A rather manic and quite difficult week. I run hopelessly behind, watching time scoot away from me into the middle distance. But words were written and work was done.
This morning, a small friend came to visit. I have known the small friend since she was born. She is now nine. I took her to see the horses. Could she get on? she asked.
I hesitated. The red mare was in her very best mood, sweet and still and dozy, but even so. She is a fifteen-two thoroughbred and I did not know if she had ever had anyone that young on her back before. Even though I do not believe the stupid stereotypes about ex-racehorses, they are still not children’s ponies. I did some groundwork to further check the mare’s mood, and got on myself for a minute or two. Everything in her world was lovely. The Zen calm ran deep.
The small eager face was turned to mine, all hope. All right, I thought. Why not?
Up she got. The leathers were up to their shortest but still rather long, but this did not seem to bother her. ‘Good GIRL,’ she said, to Red, who put her ears into their most dozy donkey position and walked kindly with her head low and her neck relaxed. Round we went in the field, very slowly, everyone happy as nuts. The small friend smiled and laughed and waved her arms in the air, entirely without fear. ‘Don’t forget to breathe,’ I said.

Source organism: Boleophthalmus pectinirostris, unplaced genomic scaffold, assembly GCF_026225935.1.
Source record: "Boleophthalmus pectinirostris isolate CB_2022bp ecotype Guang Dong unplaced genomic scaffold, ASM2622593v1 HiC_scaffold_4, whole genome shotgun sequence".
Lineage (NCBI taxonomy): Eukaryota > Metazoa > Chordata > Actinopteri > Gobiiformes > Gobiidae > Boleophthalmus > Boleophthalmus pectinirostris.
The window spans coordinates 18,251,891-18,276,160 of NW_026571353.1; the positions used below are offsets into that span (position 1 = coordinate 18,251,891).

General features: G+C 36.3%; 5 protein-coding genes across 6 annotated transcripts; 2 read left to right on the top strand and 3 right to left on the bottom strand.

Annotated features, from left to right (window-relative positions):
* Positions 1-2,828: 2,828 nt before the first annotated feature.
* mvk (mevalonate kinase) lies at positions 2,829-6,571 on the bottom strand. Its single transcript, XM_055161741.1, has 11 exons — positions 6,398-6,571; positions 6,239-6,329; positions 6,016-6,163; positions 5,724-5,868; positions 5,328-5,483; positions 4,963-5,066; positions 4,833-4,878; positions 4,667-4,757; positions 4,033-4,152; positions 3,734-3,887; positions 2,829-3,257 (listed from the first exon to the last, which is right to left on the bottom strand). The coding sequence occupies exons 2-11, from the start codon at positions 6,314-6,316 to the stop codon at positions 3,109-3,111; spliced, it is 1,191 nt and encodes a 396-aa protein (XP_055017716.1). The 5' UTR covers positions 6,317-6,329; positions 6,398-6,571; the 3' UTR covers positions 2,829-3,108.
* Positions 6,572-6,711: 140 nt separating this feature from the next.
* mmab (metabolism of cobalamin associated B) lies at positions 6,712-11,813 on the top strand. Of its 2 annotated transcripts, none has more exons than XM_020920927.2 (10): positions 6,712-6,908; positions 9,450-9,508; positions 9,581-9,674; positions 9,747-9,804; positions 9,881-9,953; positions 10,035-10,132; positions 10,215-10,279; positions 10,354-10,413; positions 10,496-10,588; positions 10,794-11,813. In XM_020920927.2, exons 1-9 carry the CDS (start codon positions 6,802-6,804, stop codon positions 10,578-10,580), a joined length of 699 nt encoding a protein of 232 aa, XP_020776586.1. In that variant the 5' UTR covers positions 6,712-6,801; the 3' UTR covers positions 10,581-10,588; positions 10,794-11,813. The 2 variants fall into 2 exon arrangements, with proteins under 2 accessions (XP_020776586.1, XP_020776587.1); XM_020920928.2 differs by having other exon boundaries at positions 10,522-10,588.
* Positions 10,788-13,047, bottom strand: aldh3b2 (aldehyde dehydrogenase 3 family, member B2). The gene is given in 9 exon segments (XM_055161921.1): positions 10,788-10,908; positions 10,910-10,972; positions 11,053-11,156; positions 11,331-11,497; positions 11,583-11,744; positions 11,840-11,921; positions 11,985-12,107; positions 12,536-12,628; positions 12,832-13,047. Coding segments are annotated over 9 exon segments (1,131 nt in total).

Red sighed, and went all soft and gentle. The kind ones do sense when they have very precious cargo on their backs, and get an almost protective look in their eyes.
‘Can we trot?’ said the small friend.
We trotted. Red did her smoothest, slowest sitting trot. ‘That is her Maggie Smith trot,’ I said, laughing, as she mooched round like a dowager duchess.
The whole thing was a mighty triumph. When we stopped to pose for photographs, the red mare dozed off. She has just carried a child on her back, I thought, and she did not put a hoof wrong. She was as tender and careful as if it were her own young.
I made the mistake last night of looking at some show horses on the internet. All that elegant collection, all that technical skill. I’m still doing cowboy lopes with my girl; we have not even thought yet about outlines and getting her on the bridle. I felt a bit inadequate. But then she rose to queenly heights this morning, with her small passenger. She did not blink an eyelash. Horses are never perfect, but she was perfect. Bugger collection; she was my champion riding horse, right there in a muddy field, with the sound of laughter ringing through the bright Scottish air.
Two pictures today, as gleaming as silver challenge cups:
We did try to get her to pose for the camera and prick her ears, but she was so relaxed that she just went to sleep:
Not her most beautiful look, but one of her sweetest:
Even though she is all muddy and woolly from the winter, she still is an aristocrat among horses. I said to the small friend: ‘Now you can go home and tell everyone that you have ridden the granddaughter of a Derby winner.’ I could not help it. She might have been the slowest flat horse in Britain, but she is bred from champions, and I never quite get over my absurd pleasure in that.